Building a Confident Reader Part 1: The Early Years - Exceed in Learning

Building a Confident Reader Part 1: The Early Years

Reading To Baby

The Importance of Conversation

Babies are born wired to pay attention to sound and language. Starting from a very young age it is important to engage in meaningful conversations with children. This could be as simple as talking to your child about the world around them – describing people, events, and places to them in great detail. Even if they can’t talk back to you yet, they are learning so much from you! Another great way to expose children to more vocabulary is to use multiple words to describe things… use the “fancy” words! Consistently doing this will introduce children to a multitude of words and, as a result, they will increase their oral language and vocabulary skills at a very young age. 

Develop an Appreciation for Reading

It’s so important to help children develop a love of reading. Whether you’re reading Goodnight Moon or your local grocery store ad, make it enjoyable for them to engage in the act of reading. When they sit on your lap to listen to a story discuss the photographs or illustrations on the pages, then read the words with an animated voice. Get them excited about reading with you – whatever you may be reading to them! Chances are, they will develop a favorite book and want to listen to you read it again and again. I can’t tell you how many times my husband and I read the Sesame Street ABC book with my son when he was about 10 months old. It was his favorite. It is amazing to watch young children develop a love of reading.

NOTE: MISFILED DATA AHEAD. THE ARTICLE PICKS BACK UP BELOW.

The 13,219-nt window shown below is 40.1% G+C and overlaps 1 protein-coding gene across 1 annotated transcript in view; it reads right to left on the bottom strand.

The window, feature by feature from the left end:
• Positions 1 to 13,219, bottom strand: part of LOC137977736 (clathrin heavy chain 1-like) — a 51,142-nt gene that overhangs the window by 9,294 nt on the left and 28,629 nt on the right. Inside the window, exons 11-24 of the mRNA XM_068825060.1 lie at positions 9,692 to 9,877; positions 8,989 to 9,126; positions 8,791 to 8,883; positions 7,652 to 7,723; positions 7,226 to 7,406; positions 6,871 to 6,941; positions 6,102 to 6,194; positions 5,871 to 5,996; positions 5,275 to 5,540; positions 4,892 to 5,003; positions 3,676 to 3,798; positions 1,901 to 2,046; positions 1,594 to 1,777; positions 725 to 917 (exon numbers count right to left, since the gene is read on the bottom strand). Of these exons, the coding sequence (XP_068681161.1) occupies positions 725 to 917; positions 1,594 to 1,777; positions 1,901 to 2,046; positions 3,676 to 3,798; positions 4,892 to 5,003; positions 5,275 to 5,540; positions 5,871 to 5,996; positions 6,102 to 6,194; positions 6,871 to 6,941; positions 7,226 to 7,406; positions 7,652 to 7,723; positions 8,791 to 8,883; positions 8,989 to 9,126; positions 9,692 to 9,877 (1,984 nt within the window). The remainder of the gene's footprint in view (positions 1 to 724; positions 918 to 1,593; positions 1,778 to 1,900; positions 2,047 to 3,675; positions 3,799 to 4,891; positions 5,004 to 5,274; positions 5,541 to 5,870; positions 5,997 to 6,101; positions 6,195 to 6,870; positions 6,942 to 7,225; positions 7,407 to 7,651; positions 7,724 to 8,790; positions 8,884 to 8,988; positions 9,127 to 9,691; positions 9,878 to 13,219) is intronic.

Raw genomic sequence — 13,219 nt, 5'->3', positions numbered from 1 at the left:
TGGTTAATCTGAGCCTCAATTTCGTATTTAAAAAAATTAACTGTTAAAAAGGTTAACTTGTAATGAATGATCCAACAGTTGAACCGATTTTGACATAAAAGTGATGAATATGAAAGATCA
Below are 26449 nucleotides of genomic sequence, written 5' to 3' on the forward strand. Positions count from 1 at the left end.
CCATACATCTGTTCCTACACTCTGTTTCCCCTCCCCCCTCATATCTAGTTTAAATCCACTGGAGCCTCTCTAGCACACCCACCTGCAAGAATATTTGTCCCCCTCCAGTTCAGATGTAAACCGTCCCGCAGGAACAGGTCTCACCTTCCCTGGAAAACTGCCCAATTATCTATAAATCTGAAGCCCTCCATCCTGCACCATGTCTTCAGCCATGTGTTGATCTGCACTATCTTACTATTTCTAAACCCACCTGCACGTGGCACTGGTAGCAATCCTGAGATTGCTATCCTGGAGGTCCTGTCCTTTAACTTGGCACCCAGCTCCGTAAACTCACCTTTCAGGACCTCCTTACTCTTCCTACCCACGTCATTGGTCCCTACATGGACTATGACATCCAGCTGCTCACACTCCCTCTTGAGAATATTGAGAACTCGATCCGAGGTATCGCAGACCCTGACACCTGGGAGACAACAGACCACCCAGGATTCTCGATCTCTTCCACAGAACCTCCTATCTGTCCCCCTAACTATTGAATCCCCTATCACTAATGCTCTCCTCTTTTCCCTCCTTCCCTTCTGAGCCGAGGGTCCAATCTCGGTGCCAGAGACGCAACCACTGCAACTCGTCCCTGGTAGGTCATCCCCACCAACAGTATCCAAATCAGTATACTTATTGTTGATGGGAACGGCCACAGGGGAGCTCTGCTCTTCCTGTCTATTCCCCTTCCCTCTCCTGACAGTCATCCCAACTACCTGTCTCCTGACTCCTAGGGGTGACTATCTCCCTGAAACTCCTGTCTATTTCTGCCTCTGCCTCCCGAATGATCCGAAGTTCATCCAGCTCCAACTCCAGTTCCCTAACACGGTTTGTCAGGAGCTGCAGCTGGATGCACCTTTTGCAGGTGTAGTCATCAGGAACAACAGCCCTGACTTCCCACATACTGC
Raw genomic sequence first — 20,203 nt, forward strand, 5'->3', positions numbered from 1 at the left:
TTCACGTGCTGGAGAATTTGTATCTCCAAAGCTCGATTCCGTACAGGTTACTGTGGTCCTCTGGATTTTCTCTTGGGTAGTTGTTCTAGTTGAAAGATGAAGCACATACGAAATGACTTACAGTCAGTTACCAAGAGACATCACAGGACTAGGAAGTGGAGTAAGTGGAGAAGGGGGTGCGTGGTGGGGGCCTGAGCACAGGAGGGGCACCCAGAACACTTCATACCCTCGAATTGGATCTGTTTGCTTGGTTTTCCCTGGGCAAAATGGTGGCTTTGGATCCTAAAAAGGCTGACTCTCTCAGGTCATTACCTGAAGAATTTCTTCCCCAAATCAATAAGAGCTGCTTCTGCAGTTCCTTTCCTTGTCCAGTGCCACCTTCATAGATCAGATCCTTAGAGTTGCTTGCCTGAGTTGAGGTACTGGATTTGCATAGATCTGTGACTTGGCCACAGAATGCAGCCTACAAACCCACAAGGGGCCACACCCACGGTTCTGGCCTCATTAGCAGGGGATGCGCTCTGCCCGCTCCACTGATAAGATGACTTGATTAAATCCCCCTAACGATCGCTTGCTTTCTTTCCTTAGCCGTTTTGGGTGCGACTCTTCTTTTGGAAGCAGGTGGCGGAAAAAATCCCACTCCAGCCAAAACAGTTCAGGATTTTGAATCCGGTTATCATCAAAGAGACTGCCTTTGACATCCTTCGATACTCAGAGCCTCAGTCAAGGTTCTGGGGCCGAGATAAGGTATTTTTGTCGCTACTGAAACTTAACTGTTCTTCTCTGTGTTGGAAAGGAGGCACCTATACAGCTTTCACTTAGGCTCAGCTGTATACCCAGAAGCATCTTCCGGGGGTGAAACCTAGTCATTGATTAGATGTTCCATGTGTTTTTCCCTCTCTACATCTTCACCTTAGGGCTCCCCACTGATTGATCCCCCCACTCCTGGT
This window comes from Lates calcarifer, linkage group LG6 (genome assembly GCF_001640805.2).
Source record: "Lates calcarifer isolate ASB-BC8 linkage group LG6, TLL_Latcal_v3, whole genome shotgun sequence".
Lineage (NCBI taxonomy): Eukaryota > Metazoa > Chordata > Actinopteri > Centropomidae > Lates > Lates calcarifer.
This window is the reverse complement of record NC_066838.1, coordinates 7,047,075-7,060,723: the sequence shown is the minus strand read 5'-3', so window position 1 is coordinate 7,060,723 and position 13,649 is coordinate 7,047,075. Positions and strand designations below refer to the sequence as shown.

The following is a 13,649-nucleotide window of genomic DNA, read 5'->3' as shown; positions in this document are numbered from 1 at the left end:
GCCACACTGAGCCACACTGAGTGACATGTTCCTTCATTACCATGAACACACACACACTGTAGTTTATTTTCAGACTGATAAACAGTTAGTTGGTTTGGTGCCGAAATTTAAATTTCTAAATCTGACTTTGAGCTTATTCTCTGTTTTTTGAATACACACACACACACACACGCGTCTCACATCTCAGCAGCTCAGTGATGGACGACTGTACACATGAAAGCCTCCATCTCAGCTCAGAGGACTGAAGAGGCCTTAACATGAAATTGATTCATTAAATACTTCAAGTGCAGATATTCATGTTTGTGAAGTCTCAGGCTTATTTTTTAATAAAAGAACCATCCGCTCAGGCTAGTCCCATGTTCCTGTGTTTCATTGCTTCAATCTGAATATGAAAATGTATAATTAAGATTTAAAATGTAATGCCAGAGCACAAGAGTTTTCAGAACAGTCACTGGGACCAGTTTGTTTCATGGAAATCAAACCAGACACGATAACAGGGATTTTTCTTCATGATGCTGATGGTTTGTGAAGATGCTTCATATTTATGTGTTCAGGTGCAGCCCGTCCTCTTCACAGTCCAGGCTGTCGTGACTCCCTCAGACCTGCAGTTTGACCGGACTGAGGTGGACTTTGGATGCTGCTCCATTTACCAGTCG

Fun, Fun, Fun

A great way to have fun with your child and introduce them to rhyming words and word associations is by reading poems, singing songs, and reading rhyming stories. This will help them form connections and create relationships with sounds and words. Rhyming is a great phonemic awareness activity and focusing on this early on will create a strong foundation for future skill acquisition. Sing and read to children with animated gestures and voices. Your child will learn and have a blast with you while doing so!

Here are some fun songs, poems, or nursery rhymes to try out with your young child.

  1. Sing the ABCs
  2. Twinkle, Twinkle Little Star
  3. Humpty Dumpty
  4. I’m a Little Teapot
  5. Star Light, Star Bright
  6. Row, Row, Row Your Boat
  7. Baa, Baa, Black Sheep
  8. Jack and Jill
  9. Hey Diddle Diddle
  10. One, Two, Buckle My Shoe

The most important thing to remember is to have fun helping your child develop a deep appreciation for reading and learning at a young age. By doing these simple things with your child early on, you will be setting them up for reading success in the future. Stay tuned for future blog posts, as we dive into the development of reading.

Do you remember how you learned to love reading? Share your story with us! We’d love to hear.